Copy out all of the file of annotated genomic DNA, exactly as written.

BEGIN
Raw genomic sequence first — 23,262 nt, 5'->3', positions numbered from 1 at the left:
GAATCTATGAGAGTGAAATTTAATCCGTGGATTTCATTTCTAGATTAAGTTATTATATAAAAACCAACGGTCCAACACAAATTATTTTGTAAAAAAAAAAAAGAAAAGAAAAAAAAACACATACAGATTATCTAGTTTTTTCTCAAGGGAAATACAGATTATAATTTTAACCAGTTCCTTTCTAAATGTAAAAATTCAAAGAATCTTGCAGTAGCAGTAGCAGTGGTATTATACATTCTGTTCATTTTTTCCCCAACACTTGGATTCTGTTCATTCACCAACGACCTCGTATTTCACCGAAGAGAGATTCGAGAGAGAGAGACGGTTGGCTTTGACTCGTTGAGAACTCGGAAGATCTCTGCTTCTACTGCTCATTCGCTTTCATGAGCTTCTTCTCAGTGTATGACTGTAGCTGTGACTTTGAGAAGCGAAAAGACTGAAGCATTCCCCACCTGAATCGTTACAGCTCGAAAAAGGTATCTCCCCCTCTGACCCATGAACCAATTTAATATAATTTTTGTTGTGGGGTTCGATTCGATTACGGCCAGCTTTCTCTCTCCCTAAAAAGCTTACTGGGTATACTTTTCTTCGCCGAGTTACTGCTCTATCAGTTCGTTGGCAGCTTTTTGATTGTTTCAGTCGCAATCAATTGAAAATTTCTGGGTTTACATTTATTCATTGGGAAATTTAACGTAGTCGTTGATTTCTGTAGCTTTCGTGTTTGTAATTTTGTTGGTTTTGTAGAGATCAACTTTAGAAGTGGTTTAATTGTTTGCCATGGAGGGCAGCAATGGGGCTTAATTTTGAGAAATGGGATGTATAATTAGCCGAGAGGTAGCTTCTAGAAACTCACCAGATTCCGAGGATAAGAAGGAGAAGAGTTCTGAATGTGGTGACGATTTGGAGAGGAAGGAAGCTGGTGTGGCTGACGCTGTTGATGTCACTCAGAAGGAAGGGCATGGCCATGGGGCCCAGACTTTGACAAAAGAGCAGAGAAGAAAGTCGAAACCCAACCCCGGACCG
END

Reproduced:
Raw genomic sequence first — 23,262 nt, 5'->3', positions numbered from 1 at the left:
GAATCTATGAGAGTGAAATTTAATCCGTGGATTTCATTTCTAGATTAAGTTATTATATAAAAACCAACGGTCCAACACAAATTATTTTGTAAAAAAAAAAAAGAAAAGAAAAAAAAACACATACAGATTATCTAGTTTTTTCTCAAGGGAAATACAGATTATAATTTTAACCAGTTCCTTTCTAAATGTAAAAATTCAAAGAATCTTGCAGTAGCAGTAGCAGTGGTATTATACATTCTGTTCATTTTTTCCCCAACACTTGGATTCTGTTCATTCACCAACGACCTCGTATTTCACCGAAGAGAGATTCGAGAGAGAGAGACGGTTGGCTTTGACTCGTTGAGAACTCGGAAGATCTCTGCTTCTACTGCTCATTCGCTTTCATGAGCTTCTTCTCAGTGTATGACTGTAGCTGTGACTTTGAGAAGCGAAAAGACTGAAGCATTCCCCACCTGAATCGTTACAGCTCGAAAAAGGTATCTCCCCCTCTGACCCATGAACCAATTTAATATAATTTTTGTTGTGGGGTTCGATTCGATTACGGCCAGCTTTCTCTCTCCCTAAAAAGCTTACTGGGTATACTTTTCTTCGCCGAGTTACTGCTCTATCAGTTCGTTGGCAGCTTTTTGATTGTTTCAGTCGCAATCAATTGAAAATTTCTGGGTTTACATTTATTCATTGGGAAATTTAACGTAGTCGTTGATTTCTGTAGCTTTCGTGTTTGTAATTTTGTTGGTTTTGTAGAGATCAACTTTAGAAGTGGTTTAATTGTTTGCCATGGAGGGCAGCAATGGGGCTTAATTTTGAGAAATGGGATGTATAATTAGCCGAGAGGTAGCTTCTAGAAACTCACCAGATTCCGAGGATAAGAAGGAGAAGAGTTCTGAATGTGGTGACGATTTGGAGAGGAAGGAAGCTGGTGTGGCTGACGCTGTTGATGTCACTCAGAAGGAAGGGCATGGCCATGGGGCCCAGACTTTGACAAAAGAGCAGAGAAGAAAGTCGAAACCCAACCCCGGACCG